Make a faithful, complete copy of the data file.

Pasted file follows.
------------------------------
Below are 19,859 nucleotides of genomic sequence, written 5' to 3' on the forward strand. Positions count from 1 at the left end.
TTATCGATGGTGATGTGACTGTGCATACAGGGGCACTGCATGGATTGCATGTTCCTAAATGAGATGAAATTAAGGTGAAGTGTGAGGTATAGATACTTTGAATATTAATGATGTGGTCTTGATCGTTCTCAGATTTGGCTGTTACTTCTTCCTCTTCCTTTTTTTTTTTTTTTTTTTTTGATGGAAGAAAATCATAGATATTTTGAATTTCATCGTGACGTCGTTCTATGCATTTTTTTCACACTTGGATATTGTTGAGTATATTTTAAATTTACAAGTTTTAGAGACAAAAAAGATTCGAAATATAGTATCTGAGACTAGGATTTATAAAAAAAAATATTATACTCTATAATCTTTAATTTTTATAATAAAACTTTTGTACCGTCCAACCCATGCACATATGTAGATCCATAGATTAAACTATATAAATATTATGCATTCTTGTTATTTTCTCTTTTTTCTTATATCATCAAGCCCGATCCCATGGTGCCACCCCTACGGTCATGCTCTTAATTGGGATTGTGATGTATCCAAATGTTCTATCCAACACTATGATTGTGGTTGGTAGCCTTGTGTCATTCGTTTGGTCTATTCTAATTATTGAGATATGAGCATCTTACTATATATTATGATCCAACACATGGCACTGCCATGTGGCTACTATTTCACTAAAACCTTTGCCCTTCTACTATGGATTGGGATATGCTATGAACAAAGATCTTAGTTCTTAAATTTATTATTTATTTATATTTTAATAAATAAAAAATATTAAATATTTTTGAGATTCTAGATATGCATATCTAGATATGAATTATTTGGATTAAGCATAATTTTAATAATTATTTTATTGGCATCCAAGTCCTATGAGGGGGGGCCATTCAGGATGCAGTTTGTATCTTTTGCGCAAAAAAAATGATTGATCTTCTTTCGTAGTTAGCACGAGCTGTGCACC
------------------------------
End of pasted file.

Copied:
Below are 19,859 nucleotides of genomic sequence, written 5' to 3' on the forward strand. Positions count from 1 at the left end.
TTATCGATGGTGATGTGACTGTGCATACAGGGGCACTGCATGGATTGCATGTTCCTAAATGAGATGAAATTAAGGTGAAGTGTGAGGTATAGATACTTTGAATATTAATGATGTGGTCTTGATCGTTCTCAGATTTGGCTGTTACTTCTTCCTCTTCCTTTTTTTTTTTTTTTTTTTTTGATGGAAGAAAATCATAGATATTTTGAATTTCATCGTGACGTCGTTCTATGCATTTTTTTCACACTTGGATATTGTTGAGTATATTTTAAATTTACAAGTTTTAGAGACAAAAAAGATTCGAAATATAGTATCTGAGACTAGGATTTATAAAAAAAAATATTATACTCTATAATCTTTAATTTTTATAATAAAACTTTTGTACCGTCCAACCCATGCACATATGTAGATCCATAGATTAAACTATATAAATATTATGCATTCTTGTTATTTTCTCTTTTTTCTTATATCATCAAGCCCGATCCCATGGTGCCACCCCTACGGTCATGCTCTTAATTGGGATTGTGATGTATCCAAATGTTCTATCCAACACTATGATTGTGGTTGGTAGCCTTGTGTCATTCGTTTGGTCTATTCTAATTATTGAGATATGAGCATCTTACTATATATTATGATCCAACACATGGCACTGCCATGTGGCTACTATTTCACTAAAACCTTTGCCCTTCTACTATGGATTGGGATATGCTATGAACAAAGATCTTAGTTCTTAAATTTATTATTTATTTATATTTTAATAAATAAAAAATATTAAATATTTTTGAGATTCTAGATATGCATATCTAGATATGAATTATTTGGATTAAGCATAATTTTAATAATTATTTTATTGGCATCCAAGTCCTATGAGGGGGGGCCATTCAGGATGCAGTTTGTATCTTTTGCGCAAAAAAAATGATTGATCTTCTTTCGTAGTTAGCACGAGCTGTGCACC